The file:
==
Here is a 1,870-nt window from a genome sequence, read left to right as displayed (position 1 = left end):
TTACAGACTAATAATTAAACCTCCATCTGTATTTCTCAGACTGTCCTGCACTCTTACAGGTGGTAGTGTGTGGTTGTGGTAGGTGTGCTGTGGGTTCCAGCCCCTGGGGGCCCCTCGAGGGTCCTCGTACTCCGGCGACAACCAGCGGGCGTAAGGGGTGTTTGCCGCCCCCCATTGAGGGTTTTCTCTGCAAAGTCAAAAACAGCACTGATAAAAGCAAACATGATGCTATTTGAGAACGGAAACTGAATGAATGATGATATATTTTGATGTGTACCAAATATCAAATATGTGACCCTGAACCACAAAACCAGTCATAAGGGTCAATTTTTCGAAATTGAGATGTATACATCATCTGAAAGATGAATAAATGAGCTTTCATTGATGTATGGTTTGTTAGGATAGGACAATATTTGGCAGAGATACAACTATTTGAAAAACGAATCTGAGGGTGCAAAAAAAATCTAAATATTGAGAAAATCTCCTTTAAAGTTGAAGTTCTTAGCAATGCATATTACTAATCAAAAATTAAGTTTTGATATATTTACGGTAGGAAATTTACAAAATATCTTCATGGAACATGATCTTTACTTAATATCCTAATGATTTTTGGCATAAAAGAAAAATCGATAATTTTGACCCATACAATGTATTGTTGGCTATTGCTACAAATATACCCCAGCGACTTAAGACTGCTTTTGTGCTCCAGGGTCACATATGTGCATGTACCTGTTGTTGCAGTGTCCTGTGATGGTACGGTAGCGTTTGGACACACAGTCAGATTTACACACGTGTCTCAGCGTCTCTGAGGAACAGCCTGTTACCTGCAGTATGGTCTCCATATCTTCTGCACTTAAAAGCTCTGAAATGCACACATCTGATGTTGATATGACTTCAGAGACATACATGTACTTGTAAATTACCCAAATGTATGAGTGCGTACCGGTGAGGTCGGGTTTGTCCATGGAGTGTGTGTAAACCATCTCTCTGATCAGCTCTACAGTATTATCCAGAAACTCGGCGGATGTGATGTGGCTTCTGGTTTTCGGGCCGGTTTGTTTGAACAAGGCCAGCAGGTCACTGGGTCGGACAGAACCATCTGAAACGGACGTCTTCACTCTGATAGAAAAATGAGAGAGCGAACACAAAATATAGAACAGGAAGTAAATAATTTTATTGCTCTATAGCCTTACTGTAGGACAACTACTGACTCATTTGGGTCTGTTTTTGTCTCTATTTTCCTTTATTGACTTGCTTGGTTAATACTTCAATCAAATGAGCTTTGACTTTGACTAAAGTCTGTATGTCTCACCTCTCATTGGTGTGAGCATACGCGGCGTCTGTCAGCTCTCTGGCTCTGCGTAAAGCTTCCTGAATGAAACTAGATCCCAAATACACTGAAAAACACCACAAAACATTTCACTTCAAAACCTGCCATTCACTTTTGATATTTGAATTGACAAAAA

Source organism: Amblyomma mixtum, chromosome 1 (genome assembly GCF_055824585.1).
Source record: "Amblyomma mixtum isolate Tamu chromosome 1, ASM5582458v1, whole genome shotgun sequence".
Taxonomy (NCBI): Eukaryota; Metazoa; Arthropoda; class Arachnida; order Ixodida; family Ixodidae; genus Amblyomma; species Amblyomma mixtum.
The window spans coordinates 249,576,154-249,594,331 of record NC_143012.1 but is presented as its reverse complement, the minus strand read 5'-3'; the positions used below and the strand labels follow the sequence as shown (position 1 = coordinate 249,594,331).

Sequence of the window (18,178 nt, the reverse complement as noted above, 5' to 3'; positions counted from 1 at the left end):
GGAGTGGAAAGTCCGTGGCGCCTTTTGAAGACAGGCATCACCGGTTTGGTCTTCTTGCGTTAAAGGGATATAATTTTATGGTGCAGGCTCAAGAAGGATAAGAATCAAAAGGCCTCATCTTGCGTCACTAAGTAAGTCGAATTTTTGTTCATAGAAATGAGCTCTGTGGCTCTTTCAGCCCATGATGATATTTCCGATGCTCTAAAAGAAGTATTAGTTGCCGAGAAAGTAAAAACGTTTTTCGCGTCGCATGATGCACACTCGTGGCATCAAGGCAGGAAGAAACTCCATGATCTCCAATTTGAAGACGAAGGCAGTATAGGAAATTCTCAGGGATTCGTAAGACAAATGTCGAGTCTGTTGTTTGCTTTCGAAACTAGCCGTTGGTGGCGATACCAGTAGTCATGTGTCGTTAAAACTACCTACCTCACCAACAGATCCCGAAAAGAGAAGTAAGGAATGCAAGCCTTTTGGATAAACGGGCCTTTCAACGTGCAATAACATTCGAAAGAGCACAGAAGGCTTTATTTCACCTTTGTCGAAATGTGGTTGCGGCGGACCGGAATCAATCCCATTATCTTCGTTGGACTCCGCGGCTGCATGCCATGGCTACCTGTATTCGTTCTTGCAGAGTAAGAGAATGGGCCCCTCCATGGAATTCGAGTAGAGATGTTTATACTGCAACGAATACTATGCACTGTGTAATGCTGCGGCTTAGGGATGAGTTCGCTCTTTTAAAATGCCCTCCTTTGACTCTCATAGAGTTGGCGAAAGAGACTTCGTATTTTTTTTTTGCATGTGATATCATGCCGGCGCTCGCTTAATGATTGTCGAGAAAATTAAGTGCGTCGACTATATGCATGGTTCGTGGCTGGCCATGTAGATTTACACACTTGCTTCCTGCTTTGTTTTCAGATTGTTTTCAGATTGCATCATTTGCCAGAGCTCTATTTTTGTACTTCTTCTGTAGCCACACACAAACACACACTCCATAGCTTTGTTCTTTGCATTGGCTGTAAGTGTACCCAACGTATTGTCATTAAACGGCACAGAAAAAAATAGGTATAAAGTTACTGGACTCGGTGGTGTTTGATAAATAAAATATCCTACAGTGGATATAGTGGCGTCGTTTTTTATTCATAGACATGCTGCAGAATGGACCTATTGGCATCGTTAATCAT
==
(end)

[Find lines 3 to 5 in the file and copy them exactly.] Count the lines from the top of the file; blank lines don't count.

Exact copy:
Source organism: Amblyomma mixtum, chromosome 1 (genome assembly GCF_055824585.1).
Source record: "Amblyomma mixtum isolate Tamu chromosome 1, ASM5582458v1, whole genome shotgun sequence".
Taxonomy (NCBI): Eukaryota; Metazoa; Arthropoda; class Arachnida; order Ixodida; family Ixodidae; genus Amblyomma; species Amblyomma mixtum.